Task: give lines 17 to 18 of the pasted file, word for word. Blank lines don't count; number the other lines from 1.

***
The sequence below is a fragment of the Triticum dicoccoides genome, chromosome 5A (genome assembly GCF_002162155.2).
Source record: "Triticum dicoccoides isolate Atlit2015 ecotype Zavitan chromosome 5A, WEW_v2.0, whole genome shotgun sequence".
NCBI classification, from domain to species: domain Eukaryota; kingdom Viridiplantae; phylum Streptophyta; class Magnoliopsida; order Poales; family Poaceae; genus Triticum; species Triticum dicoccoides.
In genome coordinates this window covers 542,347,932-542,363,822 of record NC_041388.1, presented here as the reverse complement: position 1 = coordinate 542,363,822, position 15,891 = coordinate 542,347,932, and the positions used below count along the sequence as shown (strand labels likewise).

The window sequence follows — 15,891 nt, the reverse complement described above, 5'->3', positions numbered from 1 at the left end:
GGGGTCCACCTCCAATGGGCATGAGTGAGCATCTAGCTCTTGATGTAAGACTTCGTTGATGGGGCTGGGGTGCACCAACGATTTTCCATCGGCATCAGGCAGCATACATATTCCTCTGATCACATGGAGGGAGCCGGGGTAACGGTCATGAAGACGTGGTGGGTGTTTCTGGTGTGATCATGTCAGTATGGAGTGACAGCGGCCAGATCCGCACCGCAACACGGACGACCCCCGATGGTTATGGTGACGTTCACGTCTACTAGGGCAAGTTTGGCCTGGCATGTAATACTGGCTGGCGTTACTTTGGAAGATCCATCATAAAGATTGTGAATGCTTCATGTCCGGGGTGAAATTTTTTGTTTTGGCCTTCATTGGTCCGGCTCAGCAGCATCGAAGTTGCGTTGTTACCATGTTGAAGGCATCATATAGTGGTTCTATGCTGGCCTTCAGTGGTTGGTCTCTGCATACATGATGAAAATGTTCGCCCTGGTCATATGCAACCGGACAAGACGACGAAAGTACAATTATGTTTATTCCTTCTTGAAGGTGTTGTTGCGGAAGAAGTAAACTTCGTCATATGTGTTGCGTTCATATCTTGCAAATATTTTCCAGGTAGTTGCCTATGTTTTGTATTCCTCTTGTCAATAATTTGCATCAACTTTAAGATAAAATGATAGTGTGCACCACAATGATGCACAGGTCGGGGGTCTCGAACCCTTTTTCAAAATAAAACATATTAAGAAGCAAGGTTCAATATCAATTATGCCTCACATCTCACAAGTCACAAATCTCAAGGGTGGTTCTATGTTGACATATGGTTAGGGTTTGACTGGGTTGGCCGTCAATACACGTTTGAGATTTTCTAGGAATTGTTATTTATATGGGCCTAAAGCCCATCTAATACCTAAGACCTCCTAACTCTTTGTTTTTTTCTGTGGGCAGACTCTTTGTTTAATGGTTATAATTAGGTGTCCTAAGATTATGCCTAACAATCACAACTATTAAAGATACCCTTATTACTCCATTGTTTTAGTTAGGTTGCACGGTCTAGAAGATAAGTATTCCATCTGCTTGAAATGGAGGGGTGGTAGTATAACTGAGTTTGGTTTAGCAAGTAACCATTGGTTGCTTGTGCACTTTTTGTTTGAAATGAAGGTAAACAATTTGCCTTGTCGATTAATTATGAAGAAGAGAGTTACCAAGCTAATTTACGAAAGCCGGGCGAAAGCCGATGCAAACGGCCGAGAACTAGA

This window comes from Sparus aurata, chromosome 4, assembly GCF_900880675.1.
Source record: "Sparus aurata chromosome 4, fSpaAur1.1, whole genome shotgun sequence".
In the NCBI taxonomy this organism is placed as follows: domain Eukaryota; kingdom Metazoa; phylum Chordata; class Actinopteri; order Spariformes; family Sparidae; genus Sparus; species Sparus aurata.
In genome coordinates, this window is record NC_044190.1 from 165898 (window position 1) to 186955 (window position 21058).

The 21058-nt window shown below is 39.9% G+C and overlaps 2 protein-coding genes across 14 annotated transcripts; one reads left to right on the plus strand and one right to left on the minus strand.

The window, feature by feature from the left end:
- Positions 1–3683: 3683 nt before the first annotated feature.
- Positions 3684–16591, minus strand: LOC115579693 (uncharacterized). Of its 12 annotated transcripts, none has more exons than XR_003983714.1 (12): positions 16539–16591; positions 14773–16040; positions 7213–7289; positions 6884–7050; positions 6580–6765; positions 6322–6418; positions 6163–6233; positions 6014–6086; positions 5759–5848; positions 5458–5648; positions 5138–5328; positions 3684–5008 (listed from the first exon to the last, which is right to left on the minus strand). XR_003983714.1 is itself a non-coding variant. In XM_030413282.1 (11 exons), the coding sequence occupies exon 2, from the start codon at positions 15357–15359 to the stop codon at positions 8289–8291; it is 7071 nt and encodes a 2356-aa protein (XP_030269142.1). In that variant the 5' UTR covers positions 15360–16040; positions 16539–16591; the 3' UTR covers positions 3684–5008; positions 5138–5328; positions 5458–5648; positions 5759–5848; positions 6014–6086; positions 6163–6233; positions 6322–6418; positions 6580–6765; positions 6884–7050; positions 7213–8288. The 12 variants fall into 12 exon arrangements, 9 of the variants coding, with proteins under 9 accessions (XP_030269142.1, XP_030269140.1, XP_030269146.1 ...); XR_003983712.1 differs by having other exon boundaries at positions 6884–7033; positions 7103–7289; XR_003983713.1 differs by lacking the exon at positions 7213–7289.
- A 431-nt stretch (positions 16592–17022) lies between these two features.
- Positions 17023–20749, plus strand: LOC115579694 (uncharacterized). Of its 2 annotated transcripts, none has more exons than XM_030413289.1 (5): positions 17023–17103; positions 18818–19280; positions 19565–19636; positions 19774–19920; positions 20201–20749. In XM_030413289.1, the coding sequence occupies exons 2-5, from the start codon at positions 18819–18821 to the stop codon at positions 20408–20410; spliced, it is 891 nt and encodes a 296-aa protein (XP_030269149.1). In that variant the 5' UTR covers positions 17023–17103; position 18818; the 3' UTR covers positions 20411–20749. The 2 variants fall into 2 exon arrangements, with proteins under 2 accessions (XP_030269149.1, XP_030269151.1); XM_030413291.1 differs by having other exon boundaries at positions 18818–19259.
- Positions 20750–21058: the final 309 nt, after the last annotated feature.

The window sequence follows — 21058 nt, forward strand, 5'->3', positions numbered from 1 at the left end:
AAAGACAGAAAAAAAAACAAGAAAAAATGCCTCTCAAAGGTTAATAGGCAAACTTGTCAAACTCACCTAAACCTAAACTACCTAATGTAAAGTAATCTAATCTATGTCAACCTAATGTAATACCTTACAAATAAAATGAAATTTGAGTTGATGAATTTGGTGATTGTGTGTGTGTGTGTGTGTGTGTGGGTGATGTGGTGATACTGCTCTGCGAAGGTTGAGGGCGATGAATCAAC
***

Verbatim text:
- Positions 20750–21058: the final 309 nt, after the last annotated feature.

The window sequence follows — 21058 nt, forward strand, 5'->3', positions numbered from 1 at the left end: